Researchers from the University of Washington have 3D-printed objects and sensors that are able to communicate with Wi-Fi devices such as smartphones or computers without needing to be powered by batteries or a wall socket. Examples include an attachment that can sense when laundry detergent is about to run out and place an online order for more, an anemometer and a connected test tube holder.

At the heart of the development are reflection of waves techniques known as backscattering, where ambient radio signals are reflected from a Wi-Fi router via an antenna printed using a plastic and copper mix, and onward to a wireless receiver. Rather than use batteries to power the 3D-printed object or sensor, the researchers tapped into mechanical motion.

When flowing liquid turns a wheel or a button is pushed, gears and springs activate or deactivate a conductive switch, changing the reflective state of the 3D-printed antenna. Data can be hard-coded into an object by way of teeth on the gear – with the presence or absence of a tooth determining how long a switch remains in contact with the antenna. Signal patterns thus created can then be translated into readable output by the Wi-Fi receiver.

"As you pour detergent out of a Tide bottle, for instance, the speed at which the gears are turning tells you how much soap is flowing out," said senior author of the team's paper Shyam Gollakota. "The interaction between the 3D-printed switch and antenna wirelessly transmits that data. Then the receiver can track how much detergent you have left and when it dips below a certain amount, it can automatically send a message to your Amazon app to order more."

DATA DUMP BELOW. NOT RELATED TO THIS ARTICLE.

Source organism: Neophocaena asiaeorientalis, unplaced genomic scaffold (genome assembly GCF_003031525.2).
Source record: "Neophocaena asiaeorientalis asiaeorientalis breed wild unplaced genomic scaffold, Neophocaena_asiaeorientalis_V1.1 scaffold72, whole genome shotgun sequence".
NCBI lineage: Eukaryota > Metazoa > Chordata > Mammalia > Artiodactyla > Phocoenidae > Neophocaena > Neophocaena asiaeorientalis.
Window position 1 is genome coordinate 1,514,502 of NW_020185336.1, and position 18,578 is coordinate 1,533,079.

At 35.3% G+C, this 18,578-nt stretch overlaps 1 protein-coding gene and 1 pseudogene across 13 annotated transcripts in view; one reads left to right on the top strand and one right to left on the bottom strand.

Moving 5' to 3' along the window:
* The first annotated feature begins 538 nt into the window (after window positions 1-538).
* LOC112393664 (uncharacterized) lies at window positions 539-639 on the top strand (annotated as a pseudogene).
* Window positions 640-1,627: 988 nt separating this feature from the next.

The team from the University of Washington's Networks & Mobile Systems Lab has created a number of objects capable of successfully sensing and transmitting to other connected devices, including a detergent flow meter, wind and water flow meters, a scale and a test tube holder.

Input devices such as buttons, knobs and sliders were also printed, which could be custom made to talk to smart devices in the home – controlling the volume on a connected music system, for example, or placing an order for groceries from an online store at the push of a button.

Not content with creating battery- and electronics-free objects able to wirelessly talk to smart devices, the team also toyed with magnetism to encode information in 3D-printed objects. Identification information similar to barcodes could be embedded in an object printed using a plastic/iron filament and read using a smartphone.

A paper detailing the research was presented at the Association for Computing Machinery's SIGGRAPH Conference and Exhibition on Computer Graphics and Interactive Techniques in Asia last week. A video outlining the project can be seen below.

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